Advancing the health and well-being of animals and people


Co-Principal Investigator: Robert Weiss
Co-Principal Investigator: Margaret McEntee

Contact Information: Email: rsw26@cornell.edu; Phone: 607-253-4443
Sponsor: College of Veterinary Medicine – Internal Institutional Training Grant Program
Grant Number: N/A
Title: Comparative Cancer Biology Training Program
Annual Direct Cost: $112,500
Project Period: 10/01/10-09/30/12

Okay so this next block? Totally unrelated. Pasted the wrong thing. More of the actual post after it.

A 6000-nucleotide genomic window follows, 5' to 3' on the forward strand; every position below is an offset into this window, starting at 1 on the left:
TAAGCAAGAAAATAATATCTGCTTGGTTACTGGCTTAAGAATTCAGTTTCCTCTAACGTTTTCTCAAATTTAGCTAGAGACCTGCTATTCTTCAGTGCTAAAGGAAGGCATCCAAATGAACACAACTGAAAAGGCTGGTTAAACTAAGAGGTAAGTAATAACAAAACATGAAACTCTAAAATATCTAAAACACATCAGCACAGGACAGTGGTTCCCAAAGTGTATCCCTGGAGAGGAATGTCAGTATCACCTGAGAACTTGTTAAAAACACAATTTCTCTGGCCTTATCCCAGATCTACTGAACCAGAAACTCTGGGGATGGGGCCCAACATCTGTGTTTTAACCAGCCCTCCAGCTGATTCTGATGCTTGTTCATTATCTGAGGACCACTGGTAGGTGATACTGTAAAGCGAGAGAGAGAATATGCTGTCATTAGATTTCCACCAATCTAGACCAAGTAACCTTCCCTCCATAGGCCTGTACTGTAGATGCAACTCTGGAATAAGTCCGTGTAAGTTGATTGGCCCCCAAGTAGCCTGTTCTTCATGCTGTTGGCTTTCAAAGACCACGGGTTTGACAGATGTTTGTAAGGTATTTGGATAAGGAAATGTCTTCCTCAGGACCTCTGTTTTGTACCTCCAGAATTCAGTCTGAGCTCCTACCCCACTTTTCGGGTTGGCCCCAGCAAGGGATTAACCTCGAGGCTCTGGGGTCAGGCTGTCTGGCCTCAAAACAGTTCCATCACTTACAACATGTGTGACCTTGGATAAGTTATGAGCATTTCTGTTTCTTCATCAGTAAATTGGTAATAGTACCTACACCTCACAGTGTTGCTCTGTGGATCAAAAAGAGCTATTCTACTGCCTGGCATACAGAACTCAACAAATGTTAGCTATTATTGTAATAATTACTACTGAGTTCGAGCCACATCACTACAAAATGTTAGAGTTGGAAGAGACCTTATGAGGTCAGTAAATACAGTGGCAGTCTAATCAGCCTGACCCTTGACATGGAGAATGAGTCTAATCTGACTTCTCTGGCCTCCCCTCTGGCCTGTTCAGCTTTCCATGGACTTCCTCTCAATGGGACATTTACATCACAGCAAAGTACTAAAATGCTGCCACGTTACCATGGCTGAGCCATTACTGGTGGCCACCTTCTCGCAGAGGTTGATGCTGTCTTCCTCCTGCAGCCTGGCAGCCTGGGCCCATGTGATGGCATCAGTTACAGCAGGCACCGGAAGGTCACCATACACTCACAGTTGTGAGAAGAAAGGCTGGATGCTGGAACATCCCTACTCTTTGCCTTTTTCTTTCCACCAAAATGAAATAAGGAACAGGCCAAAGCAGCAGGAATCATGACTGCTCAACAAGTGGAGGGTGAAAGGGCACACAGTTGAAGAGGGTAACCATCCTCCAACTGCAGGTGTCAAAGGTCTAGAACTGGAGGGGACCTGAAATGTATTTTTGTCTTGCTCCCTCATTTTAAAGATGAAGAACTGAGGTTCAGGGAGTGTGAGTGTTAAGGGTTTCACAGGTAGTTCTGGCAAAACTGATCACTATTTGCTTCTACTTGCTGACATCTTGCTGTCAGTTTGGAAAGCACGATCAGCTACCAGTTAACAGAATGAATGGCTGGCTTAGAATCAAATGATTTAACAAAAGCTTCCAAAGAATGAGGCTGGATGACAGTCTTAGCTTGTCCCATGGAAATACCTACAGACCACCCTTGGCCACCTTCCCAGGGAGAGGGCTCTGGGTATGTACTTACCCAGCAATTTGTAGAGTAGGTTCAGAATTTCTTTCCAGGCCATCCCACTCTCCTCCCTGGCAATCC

DESCRIPTION (provided by applicant): This proposal is to establish a comprehensive interdisciplinary training program in comparative cancer biology. This program is designed to address a clear need for structured training in cancer research for both basic and clinical trainees. A broader goal for the proposed program is to establish an organizational structure for cancer research at the Veterinary College that will bring together basic and clinical scientists and promote synergistic interactions with other investigators from throughout Cornell University. The training program includes 27 faculty trainers from the College of Veterinary Medicine, including both basic and clinical faculty. Funding to partially support 3 predoctoral trainees, 2 postdoctoral trainees, and 3 residents is requested. These trainees will be selected from a pool of 31 candidates who were nominated by faculty trainers. Among the nominees are 12 individuals with DVM or BVSc degrees. Selection of trainees for support and general oversight of the Program will be performed by an Executive Committee that includes two basic research trainers, two clinician trainers, and one external advisor. The Executive Committee will seek to evenly distribute funding between basic and clinical trainees. The training program will emphasize rigorous, hypothesis-driven cancer research. Trainees will benefit from a dual mentoring arrangement in which each trainee has both a primary faculty trainer and a co-mentor. Basic research trainees will have a clinical co-mentor and will be required to participate in clinically oriented educational activities. Conversely, clinical trainees will have a basic scientist as co-mentor and will be required to participate in basic science educational activities. Each trainee will be required to give a presentation on their research project at least twice during the funding period and to submit an annual progress report. New comparative cancer biology activities to be developed include designated cancer biology seminars (generously supported by several Units in the College) and associated journal clubs designed to familiarize trainees with the literature related to the seminar topic. In addition, the training program will feature two major cancer research retreats that will gather faculty trainers and trainees for research presentations and discussions, as well as informal interactions. Select cancer researchers from other Departments on the Ithaca campus and from Weill Cornell Medical College will be invited to attend the retreats as an important step toward establishing a broader cancer program that fully leverages the strengths in cancer research at our University, include basic molecular mechanisms, animal models, the physical sciences, and veterinary and human medicine. This training program will set the stage for an intercampus cancer biology NIH training grant and provide a much-needed organizational structure that will greatly enhance cancer research at Cornell.